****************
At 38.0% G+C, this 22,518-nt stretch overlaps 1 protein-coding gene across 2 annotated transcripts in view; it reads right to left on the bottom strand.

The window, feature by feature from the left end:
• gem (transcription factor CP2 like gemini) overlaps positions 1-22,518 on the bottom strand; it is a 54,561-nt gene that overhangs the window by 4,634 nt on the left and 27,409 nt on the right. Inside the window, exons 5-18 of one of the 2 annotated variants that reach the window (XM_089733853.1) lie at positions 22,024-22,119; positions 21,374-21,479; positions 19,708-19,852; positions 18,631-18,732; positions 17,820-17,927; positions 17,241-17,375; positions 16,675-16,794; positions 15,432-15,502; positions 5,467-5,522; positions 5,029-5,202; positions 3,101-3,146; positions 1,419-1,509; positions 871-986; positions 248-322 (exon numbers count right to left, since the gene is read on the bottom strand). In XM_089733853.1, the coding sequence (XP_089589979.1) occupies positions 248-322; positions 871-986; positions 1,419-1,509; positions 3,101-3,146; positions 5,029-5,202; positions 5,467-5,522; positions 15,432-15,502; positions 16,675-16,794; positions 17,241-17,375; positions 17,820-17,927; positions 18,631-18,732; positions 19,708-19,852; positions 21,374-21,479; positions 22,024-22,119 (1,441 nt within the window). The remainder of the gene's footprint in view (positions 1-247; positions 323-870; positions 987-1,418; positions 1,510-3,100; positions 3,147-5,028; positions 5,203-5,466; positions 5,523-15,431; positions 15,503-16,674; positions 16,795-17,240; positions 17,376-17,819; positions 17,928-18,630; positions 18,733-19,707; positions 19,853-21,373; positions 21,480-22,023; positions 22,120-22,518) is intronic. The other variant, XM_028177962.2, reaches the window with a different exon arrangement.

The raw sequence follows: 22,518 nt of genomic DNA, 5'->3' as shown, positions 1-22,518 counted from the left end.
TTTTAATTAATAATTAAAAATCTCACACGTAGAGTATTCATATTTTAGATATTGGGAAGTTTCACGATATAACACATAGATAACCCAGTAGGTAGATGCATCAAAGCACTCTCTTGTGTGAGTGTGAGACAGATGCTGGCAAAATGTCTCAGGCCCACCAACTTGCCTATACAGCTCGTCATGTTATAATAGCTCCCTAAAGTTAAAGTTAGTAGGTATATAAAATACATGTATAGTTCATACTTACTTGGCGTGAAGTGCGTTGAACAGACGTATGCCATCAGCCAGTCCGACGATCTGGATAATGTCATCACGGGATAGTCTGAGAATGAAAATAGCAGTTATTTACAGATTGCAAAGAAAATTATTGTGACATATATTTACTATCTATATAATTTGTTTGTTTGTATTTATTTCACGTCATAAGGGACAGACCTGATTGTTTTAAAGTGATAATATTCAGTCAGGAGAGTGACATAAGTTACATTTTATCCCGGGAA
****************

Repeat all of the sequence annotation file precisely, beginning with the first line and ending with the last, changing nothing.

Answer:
At 38.0% G+C, this 22,518-nt stretch overlaps 1 protein-coding gene across 2 annotated transcripts in view; it reads right to left on the bottom strand.

The window, feature by feature from the left end:
• gem (transcription factor CP2 like gemini) overlaps positions 1-22,518 on the bottom strand; it is a 54,561-nt gene that overhangs the window by 4,634 nt on the left and 27,409 nt on the right. Inside the window, exons 5-18 of one of the 2 annotated variants that reach the window (XM_089733853.1) lie at positions 22,024-22,119; positions 21,374-21,479; positions 19,708-19,852; positions 18,631-18,732; positions 17,820-17,927; positions 17,241-17,375; positions 16,675-16,794; positions 15,432-15,502; positions 5,467-5,522; positions 5,029-5,202; positions 3,101-3,146; positions 1,419-1,509; positions 871-986; positions 248-322 (exon numbers count right to left, since the gene is read on the bottom strand). In XM_089733853.1, the coding sequence (XP_089589979.1) occupies positions 248-322; positions 871-986; positions 1,419-1,509; positions 3,101-3,146; positions 5,029-5,202; positions 5,467-5,522; positions 15,432-15,502; positions 16,675-16,794; positions 17,241-17,375; positions 17,820-17,927; positions 18,631-18,732; positions 19,708-19,852; positions 21,374-21,479; positions 22,024-22,119 (1,441 nt within the window). The remainder of the gene's footprint in view (positions 1-247; positions 323-870; positions 987-1,418; positions 1,510-3,100; positions 3,147-5,028; positions 5,203-5,466; positions 5,523-15,431; positions 15,503-16,674; positions 16,795-17,240; positions 17,376-17,819; positions 17,928-18,630; positions 18,733-19,707; positions 19,853-21,373; positions 21,480-22,023; positions 22,120-22,518) is intronic. The other variant, XM_028177962.2, reaches the window with a different exon arrangement.

The raw sequence follows: 22,518 nt of genomic DNA, 5'->3' as shown, positions 1-22,518 counted from the left end.
TTTTAATTAATAATTAAAAATCTCACACGTAGAGTATTCATATTTTAGATATTGGGAAGTTTCACGATATAACACATAGATAACCCAGTAGGTAGATGCATCAAAGCACTCTCTTGTGTGAGTGTGAGACAGATGCTGGCAAAATGTCTCAGGCCCACCAACTTGCCTATACAGCTCGTCATGTTATAATAGCTCCCTAAAGTTAAAGTTAGTAGGTATATAAAATACATGTATAGTTCATACTTACTTGGCGTGAAGTGCGTTGAACAGACGTATGCCATCAGCCAGTCCGACGATCTGGATAATGTCATCACGGGATAGTCTGAGAATGAAAATAGCAGTTATTTACAGATTGCAAAGAAAATTATTGTGACATATATTTACTATCTATATAATTTGTTTGTTTGTATTTATTTCACGTCATAAGGGACAGACCTGATTGTTTTAAAGTGATAATATTCAGTCAGGAGAGTGACATAAGTTACATTTTATCCCGGGAA